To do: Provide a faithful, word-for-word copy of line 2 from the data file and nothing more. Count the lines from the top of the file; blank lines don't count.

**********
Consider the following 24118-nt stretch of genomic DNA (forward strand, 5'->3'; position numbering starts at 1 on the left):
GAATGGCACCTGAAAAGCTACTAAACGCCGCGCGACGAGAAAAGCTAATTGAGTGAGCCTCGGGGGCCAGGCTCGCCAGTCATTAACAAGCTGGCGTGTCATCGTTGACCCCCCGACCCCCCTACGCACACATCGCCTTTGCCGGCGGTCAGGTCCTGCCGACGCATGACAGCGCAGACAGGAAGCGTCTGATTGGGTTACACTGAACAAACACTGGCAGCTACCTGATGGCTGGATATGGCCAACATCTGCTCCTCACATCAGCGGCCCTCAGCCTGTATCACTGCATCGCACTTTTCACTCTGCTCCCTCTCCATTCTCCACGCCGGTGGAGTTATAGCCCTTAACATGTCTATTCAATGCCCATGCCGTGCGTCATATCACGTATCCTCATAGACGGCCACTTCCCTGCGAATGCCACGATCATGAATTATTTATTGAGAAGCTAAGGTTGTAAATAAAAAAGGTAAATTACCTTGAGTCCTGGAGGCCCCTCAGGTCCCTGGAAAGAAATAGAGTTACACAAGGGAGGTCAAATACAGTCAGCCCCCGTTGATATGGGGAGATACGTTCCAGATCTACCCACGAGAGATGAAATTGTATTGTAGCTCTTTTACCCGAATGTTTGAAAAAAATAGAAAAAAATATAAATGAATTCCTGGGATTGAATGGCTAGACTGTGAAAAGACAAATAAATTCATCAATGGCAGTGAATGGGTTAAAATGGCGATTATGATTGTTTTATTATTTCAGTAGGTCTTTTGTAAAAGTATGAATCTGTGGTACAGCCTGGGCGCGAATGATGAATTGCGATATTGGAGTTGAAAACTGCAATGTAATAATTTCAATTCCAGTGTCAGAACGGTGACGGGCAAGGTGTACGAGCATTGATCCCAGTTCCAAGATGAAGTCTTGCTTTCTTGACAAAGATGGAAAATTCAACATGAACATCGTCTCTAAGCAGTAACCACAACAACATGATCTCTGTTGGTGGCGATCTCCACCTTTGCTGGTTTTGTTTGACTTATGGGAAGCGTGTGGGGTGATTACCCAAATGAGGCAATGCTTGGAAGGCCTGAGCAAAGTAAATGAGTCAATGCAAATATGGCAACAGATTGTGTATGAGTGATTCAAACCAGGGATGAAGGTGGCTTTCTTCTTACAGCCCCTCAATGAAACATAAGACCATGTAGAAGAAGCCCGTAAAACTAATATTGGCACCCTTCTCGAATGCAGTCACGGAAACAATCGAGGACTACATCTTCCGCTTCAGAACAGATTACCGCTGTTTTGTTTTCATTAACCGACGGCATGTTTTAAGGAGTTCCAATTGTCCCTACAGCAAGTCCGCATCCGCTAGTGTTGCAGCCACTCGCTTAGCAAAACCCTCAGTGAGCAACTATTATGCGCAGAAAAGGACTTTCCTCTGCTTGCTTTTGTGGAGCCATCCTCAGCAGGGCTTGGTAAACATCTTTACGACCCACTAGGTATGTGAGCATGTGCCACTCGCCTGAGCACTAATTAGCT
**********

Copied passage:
GAATGGCACCTGAAAAGCTACTAAACGCCGCGCGACGAGAAAAGCTAATTGAGTGAGCCTCGGGGGCCAGGCTCGCCAGTCATTAACAAGCTGGCGTGTCATCGTTGACCCCCCGACCCCCCTACGCACACATCGCCTTTGCCGGCGGTCAGGTCCTGCCGACGCATGACAGCGCAGACAGGAAGCGTCTGATTGGGTTACACTGAACAAACACTGGCAGCTACCTGATGGCTGGATATGGCCAACATCTGCTCCTCACATCAGCGGCCCTCAGCCTGTATCACTGCATCGCACTTTTCACTCTGCTCCCTCTCCATTCTCCACGCCGGTGGAGTTATAGCCCTTAACATGTCTATTCAATGCCCATGCCGTGCGTCATATCACGTATCCTCATAGACGGCCACTTCCCTGCGAATGCCACGATCATGAATTATTTATTGAGAAGCTAAGGTTGTAAATAAAAAAGGTAAATTACCTTGAGTCCTGGAGGCCCCTCAGGTCCCTGGAAAGAAATAGAGTTACACAAGGGAGGTCAAATACAGTCAGCCCCCGTTGATATGGGGAGATACGTTCCAGATCTACCCACGAGAGATGAAATTGTATTGTAGCTCTTTTACCCGAATGTTTGAAAAAAATAGAAAAAAATATAAATGAATTCCTGGGATTGAATGGCTAGACTGTGAAAAGACAAATAAATTCATCAATGGCAGTGAATGGGTTAAAATGGCGATTATGATTGTTTTATTATTTCAGTAGGTCTTTTGTAAAAGTATGAATCTGTGGTACAGCCTGGGCGCGAATGATGAATTGCGATATTGGAGTTGAAAACTGCAATGTAATAATTTCAATTCCAGTGTCAGAACGGTGACGGGCAAGGTGTACGAGCATTGATCCCAGTTCCAAGATGAAGTCTTGCTTTCTTGACAAAGATGGAAAATTCAACATGAACATCGTCTCTAAGCAGTAACCACAACAACATGATCTCTGTTGGTGGCGATCTCCACCTTTGCTGGTTTTGTTTGACTTATGGGAAGCGTGTGGGGTGATTACCCAAATGAGGCAATGCTTGGAAGGCCTGAGCAAAGTAAATGAGTCAATGCAAATATGGCAACAGATTGTGTATGAGTGATTCAAACCAGGGATGAAGGTGGCTTTCTTCTTACAGCCCCTCAATGAAACATAAGACCATGTAGAAGAAGCCCGTAAAACTAATATTGGCACCCTTCTCGAATGCAGTCACGGAAACAATCGAGGACTACATCTTCCGCTTCAGAACAGATTACCGCTGTTTTGTTTTCATTAACCGACGGCATGTTTTAAGGAGTTCCAATTGTCCCTACAGCAAGTCCGCATCCGCTAGTGTTGCAGCCACTCGCTTAGCAAAACCCTCAGTGAGCAACTATTATGCGCAGAAAAGGACTTTCCTCTGCTTGCTTTTGTGGAGCCATCCTCAGCAGGGCTTGGTAAACATCTTTACGACCCACTAGGTATGTGAGCATGTGCCACTCGCCTGAGCACTAATTAGCT